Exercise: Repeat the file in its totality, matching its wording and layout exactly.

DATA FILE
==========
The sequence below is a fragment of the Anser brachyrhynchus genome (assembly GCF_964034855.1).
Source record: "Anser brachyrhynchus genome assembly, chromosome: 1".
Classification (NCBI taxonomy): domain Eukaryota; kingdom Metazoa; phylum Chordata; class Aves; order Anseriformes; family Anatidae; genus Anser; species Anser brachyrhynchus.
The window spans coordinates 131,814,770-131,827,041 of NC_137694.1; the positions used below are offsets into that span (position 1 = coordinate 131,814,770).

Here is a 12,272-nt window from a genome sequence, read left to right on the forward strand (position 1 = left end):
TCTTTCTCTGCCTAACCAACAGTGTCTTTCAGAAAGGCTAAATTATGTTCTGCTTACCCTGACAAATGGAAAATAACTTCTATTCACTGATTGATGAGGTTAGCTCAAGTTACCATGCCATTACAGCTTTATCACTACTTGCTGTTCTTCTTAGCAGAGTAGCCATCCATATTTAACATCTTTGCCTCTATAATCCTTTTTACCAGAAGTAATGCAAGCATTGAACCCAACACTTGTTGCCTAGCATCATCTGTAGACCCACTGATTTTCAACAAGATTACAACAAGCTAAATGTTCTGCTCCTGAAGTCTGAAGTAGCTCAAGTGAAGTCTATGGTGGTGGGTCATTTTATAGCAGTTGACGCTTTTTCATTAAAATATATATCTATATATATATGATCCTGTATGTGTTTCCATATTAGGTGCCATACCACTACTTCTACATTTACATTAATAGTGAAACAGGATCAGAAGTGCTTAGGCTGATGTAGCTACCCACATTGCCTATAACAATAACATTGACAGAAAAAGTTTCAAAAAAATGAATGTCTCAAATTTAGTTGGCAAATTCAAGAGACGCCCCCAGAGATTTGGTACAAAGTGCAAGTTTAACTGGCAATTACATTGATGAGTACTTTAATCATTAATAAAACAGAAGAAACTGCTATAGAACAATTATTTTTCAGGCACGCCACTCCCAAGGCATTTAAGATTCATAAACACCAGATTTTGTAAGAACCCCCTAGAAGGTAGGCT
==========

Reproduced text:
The sequence below is a fragment of the Anser brachyrhynchus genome (assembly GCF_964034855.1).
Source record: "Anser brachyrhynchus genome assembly, chromosome: 1".
Classification (NCBI taxonomy): domain Eukaryota; kingdom Metazoa; phylum Chordata; class Aves; order Anseriformes; family Anatidae; genus Anser; species Anser brachyrhynchus.
The window spans coordinates 131,814,770-131,827,041 of NC_137694.1; the positions used below are offsets into that span (position 1 = coordinate 131,814,770).

Here is a 12,272-nt window from a genome sequence, read left to right on the forward strand (position 1 = left end):
TCTTTCTCTGCCTAACCAACAGTGTCTTTCAGAAAGGCTAAATTATGTTCTGCTTACCCTGACAAATGGAAAATAACTTCTATTCACTGATTGATGAGGTTAGCTCAAGTTACCATGCCATTACAGCTTTATCACTACTTGCTGTTCTTCTTAGCAGAGTAGCCATCCATATTTAACATCTTTGCCTCTATAATCCTTTTTACCAGAAGTAATGCAAGCATTGAACCCAACACTTGTTGCCTAGCATCATCTGTAGACCCACTGATTTTCAACAAGATTACAACAAGCTAAATGTTCTGCTCCTGAAGTCTGAAGTAGCTCAAGTGAAGTCTATGGTGGTGGGTCATTTTATAGCAGTTGACGCTTTTTCATTAAAATATATATCTATATATATATGATCCTGTATGTGTTTCCATATTAGGTGCCATACCACTACTTCTACATTTACATTAATAGTGAAACAGGATCAGAAGTGCTTAGGCTGATGTAGCTACCCACATTGCCTATAACAATAACATTGACAGAAAAAGTTTCAAAAAAATGAATGTCTCAAATTTAGTTGGCAAATTCAAGAGACGCCCCCAGAGATTTGGTACAAAGTGCAAGTTTAACTGGCAATTACATTGATGAGTACTTTAATCATTAATAAAACAGAAGAAACTGCTATAGAACAATTATTTTTCAGGCACGCCACTCCCAAGGCATTTAAGATTCATAAACACCAGATTTTGTAAGAACCCCCTAGAAGGTAGGCT